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Oregon’s Relief Society Joins Community in Service After Worst Fire Season on Record

‘Miracle workers’ bless their neighbors during wildfires

Members of the Relief Society organization of The Church of Jesus Christ of Latter-day Saints in Oregon have joined forces with local service organizations to help their fellow congregants and community members after fires destroyed thousands of homes in early September.

                                                                              

“I had my 17-year-old daughter go to all the neighbors around just [to] see if they were all okay and if they had an evacuation plan,” said Kristie Olsen, a counselor in the Relief Society presidency of the Lincoln City congregation on the Oregon coast.

Olsen recalls that when the windstorm started blowing fire toward her coastal neighborhood, it caught many neighbors by surprise.

“One of the sweet older ladies in the neighborhood — she didn't even realize there was a fire,” said Olsen. “She was like, ‘Evacuation for what?’ She goes, ‘I just thought it was a cloudy day.’”

From knocking on people’s doors to ensure a timely evacuation to organizing much-needed donations for fire survivors, Latter-day Saint women in Oregon, and members of the Relief Society (one of the world’s largest organizations for women), have found ways to work with the community and lift their neighbors impacted by the worst fire season on record.

Hollie Nightingale, Relief Society president of the same congregation, said she contributed what she could to help anyone in need.

“The first thing I did was open my home to families that had been evacuated,” said Nightingale.

She explained that soon after that, she, Olsen and other Church leaders united to contact every member of their congregation

and check on their well-being.

“Do an assessment of how they're doing physically, spiritually, emotionally, temporally — and to see where they're willing to help and where they needed help,” shared Nightingale. “And so, a lot of phone calls and then a lot of time spent with the stake Relief Society president, ordering food.”

In southern Oregon, more than 2,300 houses were lost because of the fast-spreading fire, including Misty Pantle’s home in the community of Talent, where she, her three children and her sister have lived for nearly five years.

“It's mixed emotions. Honestly, it's hard when you come back to the site and you try to reimagine what it was and you start to recall things that you've lost,” said Pantle.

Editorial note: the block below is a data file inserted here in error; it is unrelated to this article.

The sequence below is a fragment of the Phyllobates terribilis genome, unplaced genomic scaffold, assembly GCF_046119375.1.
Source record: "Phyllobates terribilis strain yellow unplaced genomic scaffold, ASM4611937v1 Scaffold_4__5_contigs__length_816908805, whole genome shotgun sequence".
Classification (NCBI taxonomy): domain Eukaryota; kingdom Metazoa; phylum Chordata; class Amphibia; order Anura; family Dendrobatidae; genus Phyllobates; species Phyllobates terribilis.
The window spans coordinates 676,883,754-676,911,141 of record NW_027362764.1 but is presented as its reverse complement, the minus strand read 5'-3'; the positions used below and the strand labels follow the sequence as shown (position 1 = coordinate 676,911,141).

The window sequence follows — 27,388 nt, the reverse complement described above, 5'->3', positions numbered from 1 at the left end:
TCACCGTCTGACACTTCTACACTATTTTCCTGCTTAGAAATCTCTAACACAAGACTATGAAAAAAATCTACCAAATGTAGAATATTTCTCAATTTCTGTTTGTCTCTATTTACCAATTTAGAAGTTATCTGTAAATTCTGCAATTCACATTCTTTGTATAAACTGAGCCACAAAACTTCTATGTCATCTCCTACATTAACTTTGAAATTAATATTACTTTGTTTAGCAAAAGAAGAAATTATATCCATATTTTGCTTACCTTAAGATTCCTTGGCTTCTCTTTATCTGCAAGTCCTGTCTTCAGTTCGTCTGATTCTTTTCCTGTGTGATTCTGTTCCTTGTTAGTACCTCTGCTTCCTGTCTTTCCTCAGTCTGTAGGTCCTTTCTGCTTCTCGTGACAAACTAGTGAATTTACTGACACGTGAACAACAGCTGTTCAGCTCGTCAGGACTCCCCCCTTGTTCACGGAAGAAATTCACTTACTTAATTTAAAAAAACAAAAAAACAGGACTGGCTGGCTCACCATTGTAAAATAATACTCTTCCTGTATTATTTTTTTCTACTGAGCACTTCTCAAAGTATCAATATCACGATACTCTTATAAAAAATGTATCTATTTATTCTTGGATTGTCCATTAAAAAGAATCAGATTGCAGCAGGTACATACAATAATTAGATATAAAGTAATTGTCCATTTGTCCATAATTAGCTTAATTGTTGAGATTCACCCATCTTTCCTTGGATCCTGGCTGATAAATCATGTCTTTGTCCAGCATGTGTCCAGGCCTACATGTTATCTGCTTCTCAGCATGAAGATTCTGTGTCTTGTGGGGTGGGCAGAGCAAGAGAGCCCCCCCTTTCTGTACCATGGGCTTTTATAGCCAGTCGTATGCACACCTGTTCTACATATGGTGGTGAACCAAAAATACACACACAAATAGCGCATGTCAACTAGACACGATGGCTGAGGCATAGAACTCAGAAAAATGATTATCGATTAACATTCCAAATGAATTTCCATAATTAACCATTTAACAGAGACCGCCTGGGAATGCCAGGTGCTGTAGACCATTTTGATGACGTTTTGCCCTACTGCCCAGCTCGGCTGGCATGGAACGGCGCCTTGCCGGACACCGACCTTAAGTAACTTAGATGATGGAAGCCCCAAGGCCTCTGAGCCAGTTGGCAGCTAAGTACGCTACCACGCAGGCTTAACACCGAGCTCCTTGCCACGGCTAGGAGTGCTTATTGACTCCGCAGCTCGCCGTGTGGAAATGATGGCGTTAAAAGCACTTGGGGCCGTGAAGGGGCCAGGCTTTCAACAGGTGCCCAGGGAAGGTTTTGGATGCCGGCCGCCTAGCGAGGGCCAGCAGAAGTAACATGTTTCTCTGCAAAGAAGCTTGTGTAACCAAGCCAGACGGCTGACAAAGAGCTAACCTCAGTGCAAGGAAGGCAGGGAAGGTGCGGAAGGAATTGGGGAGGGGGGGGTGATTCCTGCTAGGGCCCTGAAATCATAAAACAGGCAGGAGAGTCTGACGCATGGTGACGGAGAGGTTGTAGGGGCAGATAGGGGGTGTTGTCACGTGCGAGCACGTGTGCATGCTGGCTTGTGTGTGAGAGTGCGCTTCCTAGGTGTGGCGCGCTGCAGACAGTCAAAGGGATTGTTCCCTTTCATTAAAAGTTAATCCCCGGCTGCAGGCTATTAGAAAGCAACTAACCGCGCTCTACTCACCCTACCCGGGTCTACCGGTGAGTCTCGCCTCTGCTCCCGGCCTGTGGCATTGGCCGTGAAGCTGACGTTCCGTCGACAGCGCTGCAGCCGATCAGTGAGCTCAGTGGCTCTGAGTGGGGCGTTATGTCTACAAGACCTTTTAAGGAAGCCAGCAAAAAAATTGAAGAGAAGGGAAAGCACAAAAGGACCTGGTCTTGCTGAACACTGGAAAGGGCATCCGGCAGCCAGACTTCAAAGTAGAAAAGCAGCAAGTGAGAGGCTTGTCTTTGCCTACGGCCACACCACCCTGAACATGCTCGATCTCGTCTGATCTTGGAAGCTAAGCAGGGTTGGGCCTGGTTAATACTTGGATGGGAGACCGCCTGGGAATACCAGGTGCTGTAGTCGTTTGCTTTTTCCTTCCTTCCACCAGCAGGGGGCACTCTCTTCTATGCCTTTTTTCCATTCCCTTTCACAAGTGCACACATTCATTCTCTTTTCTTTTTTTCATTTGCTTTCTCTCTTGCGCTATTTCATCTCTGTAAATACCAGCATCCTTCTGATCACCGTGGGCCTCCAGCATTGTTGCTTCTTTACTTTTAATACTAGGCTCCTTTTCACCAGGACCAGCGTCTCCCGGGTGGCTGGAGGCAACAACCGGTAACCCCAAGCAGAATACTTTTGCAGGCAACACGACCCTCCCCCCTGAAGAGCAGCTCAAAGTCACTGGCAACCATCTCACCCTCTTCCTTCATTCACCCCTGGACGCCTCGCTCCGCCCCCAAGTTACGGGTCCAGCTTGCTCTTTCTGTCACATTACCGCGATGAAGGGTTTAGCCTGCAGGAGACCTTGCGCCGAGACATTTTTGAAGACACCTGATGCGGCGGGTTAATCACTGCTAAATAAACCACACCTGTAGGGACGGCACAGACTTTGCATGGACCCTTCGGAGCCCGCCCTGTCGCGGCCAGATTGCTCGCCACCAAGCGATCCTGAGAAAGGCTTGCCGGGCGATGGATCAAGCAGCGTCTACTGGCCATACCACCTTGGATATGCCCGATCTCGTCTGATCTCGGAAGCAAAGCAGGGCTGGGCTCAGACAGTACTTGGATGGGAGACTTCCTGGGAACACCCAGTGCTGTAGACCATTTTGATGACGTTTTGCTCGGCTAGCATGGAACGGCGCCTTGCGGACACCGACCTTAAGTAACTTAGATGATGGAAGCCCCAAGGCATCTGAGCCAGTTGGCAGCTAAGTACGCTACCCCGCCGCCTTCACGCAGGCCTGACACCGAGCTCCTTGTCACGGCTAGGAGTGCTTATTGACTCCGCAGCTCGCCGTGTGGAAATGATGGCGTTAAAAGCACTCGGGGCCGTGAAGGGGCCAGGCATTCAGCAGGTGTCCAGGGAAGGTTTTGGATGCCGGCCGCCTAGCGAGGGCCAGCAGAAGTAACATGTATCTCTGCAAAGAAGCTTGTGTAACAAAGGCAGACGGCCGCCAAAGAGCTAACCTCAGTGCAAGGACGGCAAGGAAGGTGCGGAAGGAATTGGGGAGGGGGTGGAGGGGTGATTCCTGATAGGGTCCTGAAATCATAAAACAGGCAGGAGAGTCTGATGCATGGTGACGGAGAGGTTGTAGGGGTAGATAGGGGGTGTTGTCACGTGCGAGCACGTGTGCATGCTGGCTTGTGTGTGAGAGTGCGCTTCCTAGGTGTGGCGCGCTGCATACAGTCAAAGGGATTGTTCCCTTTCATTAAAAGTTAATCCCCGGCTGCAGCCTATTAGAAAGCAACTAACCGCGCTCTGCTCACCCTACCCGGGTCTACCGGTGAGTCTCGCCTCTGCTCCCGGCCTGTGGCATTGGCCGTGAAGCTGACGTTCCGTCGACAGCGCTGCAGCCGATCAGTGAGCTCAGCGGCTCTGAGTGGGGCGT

She explained that because of the pandemic, her teenage children were taking classes online when they realized the fire was spreading around them.

“They were in the fourth class of the day when everybody started to get offline because everything was going up in flames,” she said.

Since then, Pantle explained, her family has moved into a small apartment and now face the challenge of figuring out what’s next.

“When we purchased our home, prices were more in our favor,” she said. “Right now, it will be really expensive for us to rebuild. So we're trying to consider what that means, you know? Does that mean that we buy a home and renovate? Or do we rebuild on our plot of land, or do we rebuild someplace else?”

Amid the challenges, Pantle shared that after the fire, she and her family witnessed small miracles unfold because of fellow Latter-day Saints.

“We were pulled to go stay with people who really care for us, and they allowed us to stay in their home for a little over two weeks until we could get into our apartment,” said Pantle.

Pantle said that in addition to providing temporary shelter and stabilizing their makeshift beds, her Relief Society president served them in a special way.

Oregon Fires
Latter-day Saint volunteers sift through the burned remnants of sisters Misty Pantle and Tammy Johnson's home to search for personal belongings in Talent, Ore., on Saturday, September 19, 2020. 2020 by Intellectual Reserve, Inc. All rights reserved.
                    

    “She made us bread,” she said. “It's simple, but it tasted even more delicious because we knew it came with just love, baked with love. So the true spirit of ministering has been taking place. I couldn’t be more grateful for that.”